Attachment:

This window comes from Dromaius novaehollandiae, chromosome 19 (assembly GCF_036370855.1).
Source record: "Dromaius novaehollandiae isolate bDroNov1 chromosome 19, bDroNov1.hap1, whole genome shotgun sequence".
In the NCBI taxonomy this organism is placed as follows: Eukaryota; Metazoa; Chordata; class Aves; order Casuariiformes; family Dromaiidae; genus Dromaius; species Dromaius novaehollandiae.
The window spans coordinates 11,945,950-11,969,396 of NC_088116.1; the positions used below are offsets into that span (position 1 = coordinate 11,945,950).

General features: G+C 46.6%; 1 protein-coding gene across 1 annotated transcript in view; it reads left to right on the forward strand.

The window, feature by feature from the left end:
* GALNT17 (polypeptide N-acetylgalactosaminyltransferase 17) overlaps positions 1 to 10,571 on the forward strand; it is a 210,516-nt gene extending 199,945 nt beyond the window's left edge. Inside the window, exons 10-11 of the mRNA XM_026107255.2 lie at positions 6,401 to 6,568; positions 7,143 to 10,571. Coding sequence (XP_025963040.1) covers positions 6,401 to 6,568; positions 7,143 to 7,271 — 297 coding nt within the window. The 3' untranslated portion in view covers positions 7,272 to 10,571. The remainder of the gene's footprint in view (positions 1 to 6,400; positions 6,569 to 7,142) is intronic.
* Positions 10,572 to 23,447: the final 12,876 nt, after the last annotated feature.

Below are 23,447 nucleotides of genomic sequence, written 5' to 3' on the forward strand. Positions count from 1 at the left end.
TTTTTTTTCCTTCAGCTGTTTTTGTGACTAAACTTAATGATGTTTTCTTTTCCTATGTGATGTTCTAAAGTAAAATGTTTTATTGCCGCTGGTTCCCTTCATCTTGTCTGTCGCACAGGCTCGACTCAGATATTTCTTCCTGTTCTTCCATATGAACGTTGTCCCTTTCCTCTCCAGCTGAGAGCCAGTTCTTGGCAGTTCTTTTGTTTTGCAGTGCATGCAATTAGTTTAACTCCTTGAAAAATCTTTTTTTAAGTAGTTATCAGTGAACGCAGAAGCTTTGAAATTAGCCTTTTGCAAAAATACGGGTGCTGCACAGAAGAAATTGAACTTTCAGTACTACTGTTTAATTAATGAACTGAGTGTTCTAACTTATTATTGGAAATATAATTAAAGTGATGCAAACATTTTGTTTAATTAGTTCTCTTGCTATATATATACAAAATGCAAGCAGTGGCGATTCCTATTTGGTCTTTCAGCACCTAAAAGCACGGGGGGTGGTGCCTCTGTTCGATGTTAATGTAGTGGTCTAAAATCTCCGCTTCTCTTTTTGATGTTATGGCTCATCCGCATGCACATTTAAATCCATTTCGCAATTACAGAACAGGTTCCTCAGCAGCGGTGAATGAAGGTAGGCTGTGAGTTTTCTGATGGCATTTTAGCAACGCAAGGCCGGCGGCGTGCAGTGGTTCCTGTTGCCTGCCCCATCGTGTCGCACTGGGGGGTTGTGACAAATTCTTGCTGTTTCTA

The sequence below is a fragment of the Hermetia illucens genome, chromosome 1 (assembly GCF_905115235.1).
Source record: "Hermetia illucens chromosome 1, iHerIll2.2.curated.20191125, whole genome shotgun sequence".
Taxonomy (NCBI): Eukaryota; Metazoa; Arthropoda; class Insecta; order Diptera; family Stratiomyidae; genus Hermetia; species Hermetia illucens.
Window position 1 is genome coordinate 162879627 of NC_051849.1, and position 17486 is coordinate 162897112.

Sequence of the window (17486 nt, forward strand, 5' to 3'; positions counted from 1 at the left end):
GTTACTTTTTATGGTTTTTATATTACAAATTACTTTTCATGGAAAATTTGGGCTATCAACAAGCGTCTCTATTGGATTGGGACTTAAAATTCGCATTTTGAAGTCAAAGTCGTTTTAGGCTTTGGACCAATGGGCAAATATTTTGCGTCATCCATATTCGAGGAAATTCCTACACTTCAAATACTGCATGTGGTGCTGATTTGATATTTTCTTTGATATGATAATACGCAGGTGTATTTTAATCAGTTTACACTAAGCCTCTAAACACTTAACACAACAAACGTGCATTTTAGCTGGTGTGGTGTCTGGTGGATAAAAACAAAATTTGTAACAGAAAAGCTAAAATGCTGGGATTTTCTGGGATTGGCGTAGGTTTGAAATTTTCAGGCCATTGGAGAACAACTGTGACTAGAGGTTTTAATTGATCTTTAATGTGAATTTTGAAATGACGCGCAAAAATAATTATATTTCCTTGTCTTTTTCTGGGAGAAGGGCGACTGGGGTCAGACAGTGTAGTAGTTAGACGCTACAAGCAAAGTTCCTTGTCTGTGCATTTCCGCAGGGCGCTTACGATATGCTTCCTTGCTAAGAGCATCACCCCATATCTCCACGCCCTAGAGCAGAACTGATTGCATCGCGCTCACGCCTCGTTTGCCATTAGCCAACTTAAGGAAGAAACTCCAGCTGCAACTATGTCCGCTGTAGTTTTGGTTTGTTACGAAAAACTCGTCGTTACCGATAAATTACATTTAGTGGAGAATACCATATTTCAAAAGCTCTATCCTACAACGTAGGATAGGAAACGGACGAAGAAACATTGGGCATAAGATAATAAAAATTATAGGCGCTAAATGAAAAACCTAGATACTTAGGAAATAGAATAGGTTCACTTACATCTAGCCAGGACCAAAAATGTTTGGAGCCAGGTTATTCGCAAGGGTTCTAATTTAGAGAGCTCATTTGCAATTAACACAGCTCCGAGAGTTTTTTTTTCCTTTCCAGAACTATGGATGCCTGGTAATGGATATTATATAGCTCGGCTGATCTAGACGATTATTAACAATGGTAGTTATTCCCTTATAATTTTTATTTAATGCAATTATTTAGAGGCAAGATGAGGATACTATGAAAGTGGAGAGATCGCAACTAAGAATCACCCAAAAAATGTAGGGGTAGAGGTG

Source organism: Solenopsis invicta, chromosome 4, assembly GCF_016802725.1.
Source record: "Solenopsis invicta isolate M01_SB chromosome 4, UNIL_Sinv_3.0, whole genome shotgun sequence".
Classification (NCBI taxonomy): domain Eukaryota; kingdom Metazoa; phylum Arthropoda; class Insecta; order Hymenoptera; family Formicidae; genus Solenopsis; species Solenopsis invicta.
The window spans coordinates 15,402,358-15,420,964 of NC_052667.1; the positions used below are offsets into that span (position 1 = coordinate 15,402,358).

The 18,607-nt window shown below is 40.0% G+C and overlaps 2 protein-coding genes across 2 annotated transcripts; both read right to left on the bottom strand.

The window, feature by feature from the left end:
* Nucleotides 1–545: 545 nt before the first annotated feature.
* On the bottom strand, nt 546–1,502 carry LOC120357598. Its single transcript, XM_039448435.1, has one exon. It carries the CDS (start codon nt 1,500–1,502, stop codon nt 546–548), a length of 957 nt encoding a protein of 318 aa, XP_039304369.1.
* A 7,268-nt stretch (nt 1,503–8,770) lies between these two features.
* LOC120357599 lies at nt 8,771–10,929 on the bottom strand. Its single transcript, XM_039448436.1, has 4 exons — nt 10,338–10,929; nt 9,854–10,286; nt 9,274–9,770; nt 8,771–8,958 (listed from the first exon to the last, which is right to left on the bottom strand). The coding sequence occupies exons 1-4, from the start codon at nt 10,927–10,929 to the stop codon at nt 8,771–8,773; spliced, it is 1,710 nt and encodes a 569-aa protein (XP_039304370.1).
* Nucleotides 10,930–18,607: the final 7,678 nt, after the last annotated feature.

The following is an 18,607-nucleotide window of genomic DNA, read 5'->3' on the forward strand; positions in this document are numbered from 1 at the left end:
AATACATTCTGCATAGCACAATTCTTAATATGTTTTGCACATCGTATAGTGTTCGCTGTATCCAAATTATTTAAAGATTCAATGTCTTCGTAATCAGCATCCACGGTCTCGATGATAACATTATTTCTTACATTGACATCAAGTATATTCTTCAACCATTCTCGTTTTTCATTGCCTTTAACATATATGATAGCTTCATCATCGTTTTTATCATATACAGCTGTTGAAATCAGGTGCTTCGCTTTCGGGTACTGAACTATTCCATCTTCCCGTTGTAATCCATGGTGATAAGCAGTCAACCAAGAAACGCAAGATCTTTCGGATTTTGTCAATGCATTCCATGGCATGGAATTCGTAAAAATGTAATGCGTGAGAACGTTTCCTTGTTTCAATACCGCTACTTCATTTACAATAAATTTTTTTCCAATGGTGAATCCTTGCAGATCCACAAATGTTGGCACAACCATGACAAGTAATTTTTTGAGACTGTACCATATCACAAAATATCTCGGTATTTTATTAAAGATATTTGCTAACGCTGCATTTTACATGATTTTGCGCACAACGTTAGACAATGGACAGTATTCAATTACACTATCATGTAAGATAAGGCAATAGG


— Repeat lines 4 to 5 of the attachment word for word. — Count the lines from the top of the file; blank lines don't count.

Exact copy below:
The window spans coordinates 11,945,950-11,969,396 of NC_088116.1; the positions used below are offsets into that span (position 1 = coordinate 11,945,950).

General features: G+C 46.6%; 1 protein-coding gene across 1 annotated transcript in view; it reads left to right on the forward strand.